Once the award comes in, it’s a good idea for the lead institution to call a meeting of all the partners and collaborators, if only to shake hands and pat each other on the back, and remind each other of what you agreed to do and the timeline for doing it.
Although everyone will be in the midst of other projects, possibly other proposals, and certainly other demands on their time, the best collaborations hit the ground running. There are contracts to be signed, papers to be filed, email lists to be assembled, and a governance structure to be put in place. Sometimes changes to the plan will have resulted through negotiations with the funder, or through back-and-forth negotiations on questions raised by the program officer. Sometimes, conditions on the ground have changed, or key personnel have moved off. So the goals and timelines and responsibilities typically need to be readdressed, readjusted, or at least reconfirmed. Also, once the grant has been awarded, the clock starts running. If you budgeted to spend a certain amount in the first year of the grant, or to accomplish a certain amount, you need to get going. Sometimes you have to hire new staff and train them. This is not to say that you cannot often get extensions on grants and rollover funds from year to year, but that route is best regarded as a fallback position. This is the time to look back over the advice on building a good partnership, as presented in Section Two, and apply it.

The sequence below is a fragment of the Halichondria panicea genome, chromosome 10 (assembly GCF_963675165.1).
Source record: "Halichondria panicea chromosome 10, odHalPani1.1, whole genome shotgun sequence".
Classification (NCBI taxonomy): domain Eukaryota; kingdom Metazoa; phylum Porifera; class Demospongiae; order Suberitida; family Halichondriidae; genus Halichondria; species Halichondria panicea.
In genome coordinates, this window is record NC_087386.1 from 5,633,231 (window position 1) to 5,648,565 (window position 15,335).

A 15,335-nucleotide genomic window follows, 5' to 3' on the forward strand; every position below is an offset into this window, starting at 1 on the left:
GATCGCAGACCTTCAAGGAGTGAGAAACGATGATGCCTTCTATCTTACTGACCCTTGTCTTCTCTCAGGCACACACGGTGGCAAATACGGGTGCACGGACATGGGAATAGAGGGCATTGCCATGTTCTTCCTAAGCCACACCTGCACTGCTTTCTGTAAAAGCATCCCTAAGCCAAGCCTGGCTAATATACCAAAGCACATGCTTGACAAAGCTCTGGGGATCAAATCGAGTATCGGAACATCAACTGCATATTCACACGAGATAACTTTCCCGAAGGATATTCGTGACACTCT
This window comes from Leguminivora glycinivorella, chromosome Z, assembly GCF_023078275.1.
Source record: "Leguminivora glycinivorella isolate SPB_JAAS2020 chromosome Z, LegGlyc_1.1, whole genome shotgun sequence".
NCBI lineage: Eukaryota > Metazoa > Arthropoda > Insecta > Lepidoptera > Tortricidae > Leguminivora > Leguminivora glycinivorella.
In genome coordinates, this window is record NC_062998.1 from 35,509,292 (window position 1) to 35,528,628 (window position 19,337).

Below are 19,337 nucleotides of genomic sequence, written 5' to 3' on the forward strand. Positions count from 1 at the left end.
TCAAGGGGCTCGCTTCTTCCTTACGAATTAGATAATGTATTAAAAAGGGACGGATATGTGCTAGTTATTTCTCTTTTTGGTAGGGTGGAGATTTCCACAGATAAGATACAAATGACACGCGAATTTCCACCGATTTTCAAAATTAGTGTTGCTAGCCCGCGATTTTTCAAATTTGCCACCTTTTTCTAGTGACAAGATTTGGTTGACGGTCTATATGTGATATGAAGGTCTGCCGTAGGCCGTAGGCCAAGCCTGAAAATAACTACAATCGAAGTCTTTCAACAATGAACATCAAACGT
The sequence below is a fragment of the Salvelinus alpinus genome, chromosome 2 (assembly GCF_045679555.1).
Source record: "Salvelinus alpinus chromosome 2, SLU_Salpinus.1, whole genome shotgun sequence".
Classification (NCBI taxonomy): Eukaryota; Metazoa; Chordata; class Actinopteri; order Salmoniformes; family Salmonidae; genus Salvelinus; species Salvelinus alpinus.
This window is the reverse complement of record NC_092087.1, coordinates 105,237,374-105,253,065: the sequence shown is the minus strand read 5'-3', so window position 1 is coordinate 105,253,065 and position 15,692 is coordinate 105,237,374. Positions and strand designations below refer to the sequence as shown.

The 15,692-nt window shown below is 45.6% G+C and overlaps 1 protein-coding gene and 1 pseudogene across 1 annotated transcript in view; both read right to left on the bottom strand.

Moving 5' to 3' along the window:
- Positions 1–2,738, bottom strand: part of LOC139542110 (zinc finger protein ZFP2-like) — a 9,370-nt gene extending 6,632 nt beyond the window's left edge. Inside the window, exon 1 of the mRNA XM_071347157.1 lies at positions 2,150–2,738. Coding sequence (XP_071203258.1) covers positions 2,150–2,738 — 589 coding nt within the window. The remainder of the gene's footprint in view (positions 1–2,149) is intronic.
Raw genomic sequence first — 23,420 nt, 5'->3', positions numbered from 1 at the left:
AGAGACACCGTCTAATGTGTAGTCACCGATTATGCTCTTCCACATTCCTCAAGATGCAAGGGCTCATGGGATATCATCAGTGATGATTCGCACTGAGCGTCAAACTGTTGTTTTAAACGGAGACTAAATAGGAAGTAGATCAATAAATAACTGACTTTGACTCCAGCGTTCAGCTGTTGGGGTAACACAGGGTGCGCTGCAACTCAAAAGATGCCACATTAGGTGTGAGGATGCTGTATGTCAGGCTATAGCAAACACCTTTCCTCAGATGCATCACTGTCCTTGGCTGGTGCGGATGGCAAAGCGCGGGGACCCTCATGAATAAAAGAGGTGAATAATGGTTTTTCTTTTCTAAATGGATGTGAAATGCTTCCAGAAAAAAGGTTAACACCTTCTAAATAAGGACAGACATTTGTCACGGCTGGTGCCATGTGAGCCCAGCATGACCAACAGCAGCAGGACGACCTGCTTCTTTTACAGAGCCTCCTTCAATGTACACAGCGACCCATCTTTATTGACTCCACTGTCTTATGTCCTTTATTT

Congratulations. You have been given the opportunity to some wonderful, meaningful work, with some great partners, and a new opportunity to expand minds and hearts.
Next, in Section Five: Partnerships in Nanoscale Informal Science Education, we take a look at why this subject is such a fertile area for science museums seeking education outreach partnerships with research centers; the kinds of resources that are available; and case studies of particular forms of partnerships. We also take a look at the philosophy behind tackling nanoscale science and other emerging technologies in our science museums.